The U.S. Dollar has made a sharp move since October against a basket of currencies
Who wants a strong currency? If that question was for an opinion poll of finance ministers and central bankers, the response would be a firm no one. But in reality, no poll is needed. The last couple of weeks’ action has spoken louder than words.
Forex traders were once again reminded that when a currency makes strong gains the chances of verbal or monetary intervention are probably not far off. Losses on long positions can swiftly follow. Those long the U.S. dollar (USD) should be cautious.
Talk of currency wars has made the headlines regularly since the outbreak of the financial crisis in late-2007. A lack of economic growth prompts countries to try and grab a slice of someone else’s demand. The quickest way to do that is to devalue the national currency giving goods and services of that country a short-term competitive advantage.
The yield advantage made AUD and NZD attractive to investors engaged in carry trades – that’s borrowing in a low interest rate currency to buy a higher interest rate one. However, policy makers in those two countries decided recently that enough is enough.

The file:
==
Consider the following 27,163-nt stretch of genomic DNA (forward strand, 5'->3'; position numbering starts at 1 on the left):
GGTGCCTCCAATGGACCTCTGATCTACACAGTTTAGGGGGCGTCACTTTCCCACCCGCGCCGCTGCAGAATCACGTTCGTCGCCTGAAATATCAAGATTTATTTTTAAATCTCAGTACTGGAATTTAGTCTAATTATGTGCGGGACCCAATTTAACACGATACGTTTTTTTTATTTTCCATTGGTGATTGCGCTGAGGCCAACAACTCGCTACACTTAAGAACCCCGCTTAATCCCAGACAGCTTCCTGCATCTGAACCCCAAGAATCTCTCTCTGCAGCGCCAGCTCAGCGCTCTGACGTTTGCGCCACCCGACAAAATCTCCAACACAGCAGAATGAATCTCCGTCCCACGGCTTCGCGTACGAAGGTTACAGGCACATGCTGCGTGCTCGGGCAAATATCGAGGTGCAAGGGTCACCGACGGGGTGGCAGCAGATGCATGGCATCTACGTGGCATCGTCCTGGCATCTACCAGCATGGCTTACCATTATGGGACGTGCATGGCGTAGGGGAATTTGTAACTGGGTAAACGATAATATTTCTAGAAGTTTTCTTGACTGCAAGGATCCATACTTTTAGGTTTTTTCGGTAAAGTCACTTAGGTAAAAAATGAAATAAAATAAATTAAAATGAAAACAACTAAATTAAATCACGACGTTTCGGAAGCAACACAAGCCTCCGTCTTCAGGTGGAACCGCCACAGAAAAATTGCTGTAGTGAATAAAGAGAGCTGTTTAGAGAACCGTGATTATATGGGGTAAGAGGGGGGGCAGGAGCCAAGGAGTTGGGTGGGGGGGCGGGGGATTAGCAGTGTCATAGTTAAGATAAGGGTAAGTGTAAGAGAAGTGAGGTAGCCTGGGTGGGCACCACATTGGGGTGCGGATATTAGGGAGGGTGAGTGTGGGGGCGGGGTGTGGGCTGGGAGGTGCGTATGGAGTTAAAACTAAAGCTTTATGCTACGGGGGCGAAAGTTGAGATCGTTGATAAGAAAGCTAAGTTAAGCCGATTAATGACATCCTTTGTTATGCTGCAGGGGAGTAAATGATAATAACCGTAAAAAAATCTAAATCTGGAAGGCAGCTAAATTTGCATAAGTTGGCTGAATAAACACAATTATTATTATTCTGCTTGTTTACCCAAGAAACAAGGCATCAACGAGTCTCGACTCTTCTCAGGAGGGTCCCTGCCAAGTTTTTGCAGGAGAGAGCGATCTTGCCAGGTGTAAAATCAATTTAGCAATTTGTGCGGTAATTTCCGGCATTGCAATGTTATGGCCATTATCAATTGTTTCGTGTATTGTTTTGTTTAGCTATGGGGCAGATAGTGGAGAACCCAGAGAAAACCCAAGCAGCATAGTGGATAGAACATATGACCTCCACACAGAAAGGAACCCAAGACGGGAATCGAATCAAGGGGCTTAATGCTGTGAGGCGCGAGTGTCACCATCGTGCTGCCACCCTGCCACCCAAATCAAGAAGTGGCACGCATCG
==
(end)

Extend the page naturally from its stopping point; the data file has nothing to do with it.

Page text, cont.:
Last week, the European Central Banks cut interest rates ostensibly to avoid deflation. But many observers interpreted it as a move to also weaken the EUR. It worked. On the same day of the ECB announcement the Czech Central Bank intervened sending the CZK plummeting.
A currency war victory for the ECB
How strong of a U.S. dollar is the Fed prepared to stomach?
With EUR/USD (FOREX:EURUSD) down, GBP/USD (FOREX:GBPUSD) stalled and the USD/JPY (FOREX:USDJPY) weakening, that leaves the (USD) as a potential stand-out among the majors. Since late October, the U.S. Dollar Index (NYBOT:DXZ13) has moved from around 79 to just over 81 against a basket of currencies – a fairly sharp move — although USD is still sitting below a high of 84.58 reached in September.
The question is, “Will the U.S. Federal Reserve allow USD to make continuing substantial gains against other major currencies?” After all, the U.S. economy, although not quite firing on all cylinders, is still doing better than most European counterparts. And Japan has yet to prove it can sustain its recent growth.
But the answer is that the Fed probably does not want a strong USD. That will certainly be one dilemma it faces if it ever manages to taper its quantitative easing program. Another often overlooked factor is that U.S. debt is substantially held by foreigners. This gives the U.S. authorities a strong motive to devalue – a form of default by stealth.
If USD does start making sustained gains – particularly sharp ones – dollar bulls should be cautious.
About the Author Justin Pugsley